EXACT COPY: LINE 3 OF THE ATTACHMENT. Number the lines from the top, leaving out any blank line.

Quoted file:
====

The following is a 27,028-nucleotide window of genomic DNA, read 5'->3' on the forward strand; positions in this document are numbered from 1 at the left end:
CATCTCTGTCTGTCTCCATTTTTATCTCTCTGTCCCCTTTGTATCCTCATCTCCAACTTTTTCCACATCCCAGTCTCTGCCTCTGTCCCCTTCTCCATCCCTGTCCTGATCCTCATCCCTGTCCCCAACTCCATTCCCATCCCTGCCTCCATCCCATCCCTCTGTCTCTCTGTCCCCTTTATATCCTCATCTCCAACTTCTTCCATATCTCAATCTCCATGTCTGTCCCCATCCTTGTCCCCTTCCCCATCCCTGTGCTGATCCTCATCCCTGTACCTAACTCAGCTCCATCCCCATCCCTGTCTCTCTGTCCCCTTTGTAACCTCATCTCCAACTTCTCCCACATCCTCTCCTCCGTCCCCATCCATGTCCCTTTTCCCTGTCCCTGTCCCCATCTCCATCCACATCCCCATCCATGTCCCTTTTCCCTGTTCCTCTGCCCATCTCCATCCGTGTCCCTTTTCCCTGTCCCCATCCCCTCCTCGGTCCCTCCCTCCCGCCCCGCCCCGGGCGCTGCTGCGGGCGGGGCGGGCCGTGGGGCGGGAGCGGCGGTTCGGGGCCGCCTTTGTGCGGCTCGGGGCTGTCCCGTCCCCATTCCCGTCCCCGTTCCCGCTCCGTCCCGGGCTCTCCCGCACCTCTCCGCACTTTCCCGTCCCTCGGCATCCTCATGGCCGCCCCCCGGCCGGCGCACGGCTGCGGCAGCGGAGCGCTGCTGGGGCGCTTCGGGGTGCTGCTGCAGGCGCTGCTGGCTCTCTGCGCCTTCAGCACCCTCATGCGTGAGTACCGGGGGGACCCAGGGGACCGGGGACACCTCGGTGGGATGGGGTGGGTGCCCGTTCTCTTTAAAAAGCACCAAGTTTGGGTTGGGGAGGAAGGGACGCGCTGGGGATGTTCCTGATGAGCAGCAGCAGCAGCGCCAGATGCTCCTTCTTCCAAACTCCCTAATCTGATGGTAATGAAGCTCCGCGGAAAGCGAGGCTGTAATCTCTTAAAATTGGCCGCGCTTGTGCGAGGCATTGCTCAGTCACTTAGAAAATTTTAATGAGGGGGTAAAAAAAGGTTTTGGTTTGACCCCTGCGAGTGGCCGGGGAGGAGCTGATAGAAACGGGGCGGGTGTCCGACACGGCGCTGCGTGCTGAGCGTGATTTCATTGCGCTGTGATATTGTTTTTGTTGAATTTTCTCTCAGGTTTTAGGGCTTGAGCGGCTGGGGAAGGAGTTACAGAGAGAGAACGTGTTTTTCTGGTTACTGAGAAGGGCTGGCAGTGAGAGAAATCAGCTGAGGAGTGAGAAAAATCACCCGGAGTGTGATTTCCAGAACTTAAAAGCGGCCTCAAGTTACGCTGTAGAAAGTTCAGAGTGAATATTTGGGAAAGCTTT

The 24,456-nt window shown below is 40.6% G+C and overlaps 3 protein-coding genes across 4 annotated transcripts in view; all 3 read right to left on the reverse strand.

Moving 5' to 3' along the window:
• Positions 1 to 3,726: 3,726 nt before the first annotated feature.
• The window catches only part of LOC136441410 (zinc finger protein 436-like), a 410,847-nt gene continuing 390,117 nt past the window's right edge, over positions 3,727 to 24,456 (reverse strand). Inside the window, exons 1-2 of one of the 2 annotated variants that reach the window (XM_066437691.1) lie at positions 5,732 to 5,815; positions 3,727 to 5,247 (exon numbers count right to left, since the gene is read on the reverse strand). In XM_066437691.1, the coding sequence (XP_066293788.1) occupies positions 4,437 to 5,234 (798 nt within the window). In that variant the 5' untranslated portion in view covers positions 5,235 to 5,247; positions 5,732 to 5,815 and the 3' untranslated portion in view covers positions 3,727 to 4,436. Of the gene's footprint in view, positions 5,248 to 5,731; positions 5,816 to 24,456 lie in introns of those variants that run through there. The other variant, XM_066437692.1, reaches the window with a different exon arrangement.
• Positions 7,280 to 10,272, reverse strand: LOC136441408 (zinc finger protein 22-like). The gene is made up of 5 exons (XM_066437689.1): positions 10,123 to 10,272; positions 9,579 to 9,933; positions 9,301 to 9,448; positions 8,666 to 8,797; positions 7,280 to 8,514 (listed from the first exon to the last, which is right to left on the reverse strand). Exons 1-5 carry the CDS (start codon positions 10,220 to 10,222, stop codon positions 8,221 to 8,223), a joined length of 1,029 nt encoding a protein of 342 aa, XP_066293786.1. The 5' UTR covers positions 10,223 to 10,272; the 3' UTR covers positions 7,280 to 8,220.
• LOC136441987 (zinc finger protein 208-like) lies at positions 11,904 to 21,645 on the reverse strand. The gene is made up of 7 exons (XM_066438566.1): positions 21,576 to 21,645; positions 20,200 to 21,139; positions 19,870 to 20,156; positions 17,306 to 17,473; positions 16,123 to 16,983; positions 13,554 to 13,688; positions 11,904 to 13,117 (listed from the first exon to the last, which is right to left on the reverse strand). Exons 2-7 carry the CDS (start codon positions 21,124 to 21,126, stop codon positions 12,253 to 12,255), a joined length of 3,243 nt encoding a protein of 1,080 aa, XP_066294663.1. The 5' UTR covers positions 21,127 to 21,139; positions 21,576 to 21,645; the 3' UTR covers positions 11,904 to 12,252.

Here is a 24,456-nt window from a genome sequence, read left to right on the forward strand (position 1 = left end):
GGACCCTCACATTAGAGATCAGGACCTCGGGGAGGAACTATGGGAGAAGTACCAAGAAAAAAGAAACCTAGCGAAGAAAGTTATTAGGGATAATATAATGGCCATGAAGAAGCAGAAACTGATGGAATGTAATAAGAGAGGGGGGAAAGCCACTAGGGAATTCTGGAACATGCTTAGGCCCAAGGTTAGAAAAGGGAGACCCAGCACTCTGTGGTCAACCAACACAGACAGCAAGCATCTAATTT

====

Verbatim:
The 24,456-nt window shown below is 40.6% G+C and overlaps 3 protein-coding genes across 4 annotated transcripts in view; all 3 read right to left on the reverse strand.